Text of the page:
It’s been almost a year and a half since I spoke to David Pelech about his web series, Decoys. Back then, the Canadian creator—who was also an associate producer on the pro wrestling film Fighting with My Family—was one of over a dozen projects seeking IPF Funding. Decoys received it, and now it’s set to debut on CBC Gem.
Created and written by Pelech—who most recently got the all-clear on a post-camping COVID-19 test—Decoys is a mockumentary series in the vein of the Christopher Guest classic Best in Show. Rooted in fact, Decoys follows a handful of Canadians as they carve their way into a competition for top bird at the Northern Alberta Carving Cup (NACC).
In Episode 1, we’re introduced to Donald (Pelech), a young man who takes up duck decoy carving to connect with his recently deceased dad; Margaret (Kelly Van der Burg), his outgoing girlfriend who tolerates his hobby; Amandeep (Rup Magon), a recent immigrant to Canada using duck carving as a way to integrate himself into Canadian culture; Simran (Nelu Handa) is his supportive wife; Mary Jane (Alice Moran), Frank Brunswick (Brian Paul) and Zeke (Keram Malicki-Sánchez) are veteran competitors; Rhett (Brandon Oakes) is the original bad boy of Alberta carving; Barb (Tracey Hoyt) and Dennis (Rodrigo Fernandez-Stoll) represent the Planning Committee for the NACC.
We caught up with Pelech to talk about Decoys‘ road to CBC Gem.
It could be so easy to just take this as straight-up mockery, but knowing about you and your family and this background, it still blows my mind that this is an actual thing and that people do these for competition.
David Pelech: Yes, the subcultures that exist once you start poking around are quite vast, and this is just one of the entertaining ones that I find particularly entertaining.
You initially told me that we would be following these people all the way through to the end of the competition. Were you able to stick to that original plan?
DP: Yeah. We see them begin their journey more or less, the carvers beginning their carvings, setting out and why they’re doing it, and Barb and Dennis and their struggles getting this off the ground. We follow through to the end of the Northern Alberta Carving Competition, and you see who is crowned the champion.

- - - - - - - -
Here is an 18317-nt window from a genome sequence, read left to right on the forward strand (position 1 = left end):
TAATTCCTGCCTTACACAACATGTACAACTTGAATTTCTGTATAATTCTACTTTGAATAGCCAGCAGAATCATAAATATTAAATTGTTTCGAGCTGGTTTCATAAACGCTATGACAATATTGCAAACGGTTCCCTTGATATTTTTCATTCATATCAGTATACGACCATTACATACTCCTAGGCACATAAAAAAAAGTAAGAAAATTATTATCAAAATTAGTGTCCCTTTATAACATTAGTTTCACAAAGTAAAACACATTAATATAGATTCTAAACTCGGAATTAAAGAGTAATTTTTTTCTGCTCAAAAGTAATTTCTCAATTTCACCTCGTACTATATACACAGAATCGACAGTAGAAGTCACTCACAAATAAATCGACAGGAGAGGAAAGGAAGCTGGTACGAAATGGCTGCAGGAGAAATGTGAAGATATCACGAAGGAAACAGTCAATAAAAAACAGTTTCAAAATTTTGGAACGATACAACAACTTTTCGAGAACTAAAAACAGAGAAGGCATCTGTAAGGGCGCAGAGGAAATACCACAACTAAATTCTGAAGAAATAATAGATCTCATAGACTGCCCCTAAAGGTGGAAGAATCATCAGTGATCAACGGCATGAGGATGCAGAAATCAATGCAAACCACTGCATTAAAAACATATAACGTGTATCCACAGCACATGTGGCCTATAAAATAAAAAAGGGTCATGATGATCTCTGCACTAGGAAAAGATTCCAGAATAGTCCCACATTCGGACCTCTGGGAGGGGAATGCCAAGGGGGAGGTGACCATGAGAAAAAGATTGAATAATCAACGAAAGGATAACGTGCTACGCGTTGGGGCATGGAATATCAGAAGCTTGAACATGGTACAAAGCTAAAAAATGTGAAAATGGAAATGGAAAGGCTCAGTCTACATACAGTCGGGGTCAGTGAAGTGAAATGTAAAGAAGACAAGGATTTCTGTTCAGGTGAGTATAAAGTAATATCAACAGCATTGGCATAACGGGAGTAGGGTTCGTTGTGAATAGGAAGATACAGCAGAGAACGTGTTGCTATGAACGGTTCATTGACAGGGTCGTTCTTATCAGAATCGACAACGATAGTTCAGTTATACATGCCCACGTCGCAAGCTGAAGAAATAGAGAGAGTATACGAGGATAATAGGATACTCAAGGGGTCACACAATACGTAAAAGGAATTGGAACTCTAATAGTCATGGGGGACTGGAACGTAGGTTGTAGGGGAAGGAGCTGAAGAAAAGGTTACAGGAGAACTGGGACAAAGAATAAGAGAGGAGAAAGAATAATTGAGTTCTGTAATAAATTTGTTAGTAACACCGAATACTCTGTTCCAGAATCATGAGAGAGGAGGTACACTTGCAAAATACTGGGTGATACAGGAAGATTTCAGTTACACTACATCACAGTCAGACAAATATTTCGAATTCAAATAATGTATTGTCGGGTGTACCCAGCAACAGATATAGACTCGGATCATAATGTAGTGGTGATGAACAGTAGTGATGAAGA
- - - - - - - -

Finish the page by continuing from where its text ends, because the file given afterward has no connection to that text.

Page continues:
In your initial planning, was there a Barb and Dennis, or was that a late decision?
DP: Once I had to get down to brass tacks to scripting out the entire series … we had an outline and a bible, but I had to start putting the episodes down on the page. Part of the development process was discovering the delightful characters that were Barb and Dennis, because there were constraints on the time and the size of the episodes, so we could only have so many competitors. One way to really round out the ensemble was to have Barb and Dennis, the organizers, appear and be featured throughout to kind of guide us through how they put the event on, and the kind of behind-the-scenes intrigue. It was just a fun way and it was discovered in the writing processes that they’re fun, interested, and very representative of what these hobbies and crafts require, which is dedicated volunteers who care deeply about it.
One of the things that I love about the character of Donald is that you can see that he’s trying to connect with something that he lost when his father died. You have that heart, you’re cheering for this guy because he misses his dad and this is his only connection.
DP: Thank you. I appreciate that. It’s always the challenge of trying to balance those, as I say, some bigger performances and some frankly off-the-wall comedy scenes with that heart and that intention. I’m very proud of everyone who was willing to hold together with that notion that we were trying something that does try to pluck at the heartstrings as well as make you laugh.
For every sweet moment, there’s Brandon Oakes coming in there as Rhett just messing things up. He’s so good!
DP: Yeah. He’s fantastic. As a performer, being able to perform with him, that was pretty special. There were a few scenes that we did that, it was just amazing. He’s so talented. I think he had a really good time having some comedy things to play with because I’m not sure he always gets that, so it was fun to let him have some freedom and do things that were a little sillier or raunchier than he usually does.
The director for Decoys is Sebastian Cluer. Had you worked with Sebastian before and what was that experience like?
DP: I had not worked with him before and the experience was extremely positive. We were doing about nine pages a day and what Sebastian brought to the table, and I’m sure you know that his experience with Kenny vs. Spenny and things like that, allow him to very quickly capture the essential stuff in a very loose way, but he’s not missing anything. He does a lot of almost pre-cutting it in a way in his head, so he knows camera positions, he knows timing the cues, things like that. Then we were motoring, the operators had the cameras on their shoulders for 95 percent of the day. We were working very hard to get all of the material and let the performers have improv takes. Seb was very strong and very committed and he bought in completely and he just kept us calm and moving forward, and just on a pace that was manageable, but not burning everyone into the ground. It was great.
Do you have a plan in place if there’s going to be another season?
DP: I can only give you a hint at what I’m thinking, but there are national woodworking competitions. Just put that in the back of your mind, there are national woodworking competitions.
Season 1 of Decoys is available on CBC Gem on July 17. Get a sneak peek at the show and the characters.
Images courtesy of CBC.